In general, people will KILL fish if they add too much CO2, and get algae if they do not add enough or have troubles with various plant species.

More surface movement added a much needed buffer if folks add too much CO2, plant issues and algae can be fixed, bring fish back to life cannot

So the error must always be given to the fish.

You can see the surface movement on most of my tanks, but...this is not to say that low surface movement does not work either....but you never see high stocking loads in such tanks either, always curious why that is........




You can reduce the rippling also and still have decent but flat current and exchange, this does NOT drive off a significant amount of CO2.
If there was no CO2 or plants, would this advice to have no current apply? Why not??????

Plants add a little O2....but not that much.......tetras and many of the more common fish kept in the top aquascapes tend to be VERY CO2 tolerant/low O2 demanding.
Tom,

Thanks for posting. I agree with a wet dry you definitely have more O2 then most. Looking at the pictures of your tanks (BTW Beautiful tanks!) I would consider this moderate ripple and not excessive. Its probably as much as i have in mine as far as surface movement. I was recommending to the OP to reduce his as that his comments seem that he has a raging current across his tank and could be one of his issues for low Co2, as well as not having enough being added to the tank.. Below Quoting the OP on this would you feel his current is to strong? Would love your opinion on this.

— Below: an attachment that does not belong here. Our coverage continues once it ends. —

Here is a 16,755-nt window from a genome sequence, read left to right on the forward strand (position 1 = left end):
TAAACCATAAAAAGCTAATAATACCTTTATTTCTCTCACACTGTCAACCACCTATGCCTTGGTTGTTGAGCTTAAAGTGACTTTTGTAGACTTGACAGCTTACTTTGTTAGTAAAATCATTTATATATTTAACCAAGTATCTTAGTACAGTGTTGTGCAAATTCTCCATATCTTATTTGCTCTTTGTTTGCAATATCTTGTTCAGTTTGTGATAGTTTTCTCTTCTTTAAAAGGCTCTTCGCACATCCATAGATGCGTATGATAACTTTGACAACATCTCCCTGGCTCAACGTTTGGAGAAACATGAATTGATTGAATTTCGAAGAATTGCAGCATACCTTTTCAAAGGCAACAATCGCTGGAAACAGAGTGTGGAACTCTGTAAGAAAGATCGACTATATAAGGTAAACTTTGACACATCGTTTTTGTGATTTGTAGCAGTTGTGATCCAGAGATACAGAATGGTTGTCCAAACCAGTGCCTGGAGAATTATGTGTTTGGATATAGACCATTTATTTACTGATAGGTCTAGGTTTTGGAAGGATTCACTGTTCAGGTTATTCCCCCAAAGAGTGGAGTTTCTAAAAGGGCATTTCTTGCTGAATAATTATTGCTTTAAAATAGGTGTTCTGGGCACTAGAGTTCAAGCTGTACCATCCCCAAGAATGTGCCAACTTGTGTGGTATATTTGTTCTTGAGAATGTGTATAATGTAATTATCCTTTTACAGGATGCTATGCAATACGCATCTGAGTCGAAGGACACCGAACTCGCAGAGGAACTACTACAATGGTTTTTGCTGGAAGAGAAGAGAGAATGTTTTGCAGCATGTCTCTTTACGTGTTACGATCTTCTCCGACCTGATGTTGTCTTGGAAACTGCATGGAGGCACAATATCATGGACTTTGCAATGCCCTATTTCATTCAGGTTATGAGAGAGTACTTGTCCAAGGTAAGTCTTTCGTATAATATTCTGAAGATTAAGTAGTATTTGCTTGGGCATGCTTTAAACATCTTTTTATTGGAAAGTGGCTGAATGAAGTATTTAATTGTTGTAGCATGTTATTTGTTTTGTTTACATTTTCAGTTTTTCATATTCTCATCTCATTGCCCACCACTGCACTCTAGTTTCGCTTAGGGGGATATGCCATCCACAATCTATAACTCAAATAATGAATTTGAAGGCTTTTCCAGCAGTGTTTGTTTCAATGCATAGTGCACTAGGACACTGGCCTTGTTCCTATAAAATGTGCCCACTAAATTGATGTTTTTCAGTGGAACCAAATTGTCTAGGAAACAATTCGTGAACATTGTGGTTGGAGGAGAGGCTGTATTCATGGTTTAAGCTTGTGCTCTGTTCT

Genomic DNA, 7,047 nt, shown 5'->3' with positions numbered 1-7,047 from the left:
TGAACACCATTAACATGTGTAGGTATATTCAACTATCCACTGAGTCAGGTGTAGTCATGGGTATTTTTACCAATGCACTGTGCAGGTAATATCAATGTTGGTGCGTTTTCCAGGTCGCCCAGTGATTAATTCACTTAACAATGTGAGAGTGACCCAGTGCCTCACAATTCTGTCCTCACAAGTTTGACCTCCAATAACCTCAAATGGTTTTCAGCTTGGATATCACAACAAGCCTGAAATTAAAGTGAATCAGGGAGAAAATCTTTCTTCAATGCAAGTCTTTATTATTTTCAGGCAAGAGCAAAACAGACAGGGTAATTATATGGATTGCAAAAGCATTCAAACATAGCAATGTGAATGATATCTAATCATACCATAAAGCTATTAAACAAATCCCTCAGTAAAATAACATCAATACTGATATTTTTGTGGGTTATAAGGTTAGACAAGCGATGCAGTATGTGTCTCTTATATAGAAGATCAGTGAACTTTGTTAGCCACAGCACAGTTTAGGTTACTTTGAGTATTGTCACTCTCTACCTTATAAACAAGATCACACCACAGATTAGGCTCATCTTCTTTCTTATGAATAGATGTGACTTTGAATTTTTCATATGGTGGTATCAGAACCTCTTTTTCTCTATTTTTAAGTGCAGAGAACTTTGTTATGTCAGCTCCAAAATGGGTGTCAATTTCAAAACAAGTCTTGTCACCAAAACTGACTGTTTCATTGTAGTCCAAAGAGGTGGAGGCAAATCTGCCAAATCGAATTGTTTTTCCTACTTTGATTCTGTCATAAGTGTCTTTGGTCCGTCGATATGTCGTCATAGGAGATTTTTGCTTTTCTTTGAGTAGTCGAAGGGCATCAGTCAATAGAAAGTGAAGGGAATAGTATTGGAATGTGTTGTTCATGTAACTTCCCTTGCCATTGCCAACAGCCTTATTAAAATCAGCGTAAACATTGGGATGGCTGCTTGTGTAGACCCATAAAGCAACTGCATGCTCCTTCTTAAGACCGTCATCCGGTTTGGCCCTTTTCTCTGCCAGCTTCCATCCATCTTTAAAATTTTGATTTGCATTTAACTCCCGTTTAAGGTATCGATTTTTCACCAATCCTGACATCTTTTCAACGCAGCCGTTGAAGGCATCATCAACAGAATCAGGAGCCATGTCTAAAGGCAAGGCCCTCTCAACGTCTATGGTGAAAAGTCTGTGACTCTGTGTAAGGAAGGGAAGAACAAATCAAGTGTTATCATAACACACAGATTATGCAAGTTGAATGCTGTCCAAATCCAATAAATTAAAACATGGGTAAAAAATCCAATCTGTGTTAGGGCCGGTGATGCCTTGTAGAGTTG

Quote:
Originally Posted by Dmckmc View Post
Each nossel is about 1/4" under the surface. This causes alot of surface movement which I thought was a good thing. So much so that I recently floated some Riccia and it got shredded.

If I don't keep up with evaporation, I get quite a bit of o2 bubbles on the surface.

So, do you think I have too much surface movement to keep proper CO2 levels?

Appreciate your thoughts?
I definitely dont know everything, far from it, but have learned so far that planted tanks are about balance as you of course have pointed out. To much Co2 dead fish, to little Co2 and its Algae issues.. Has to be a medium point in the middle. Or Maybe im wrong.. Always more room for me to learn.

I also agree with what your saying Hoppy. But id ask you the same thing based off the comments the OP posted about his surface agitation. In his case do you feel he may have to much? Or is there such a thing?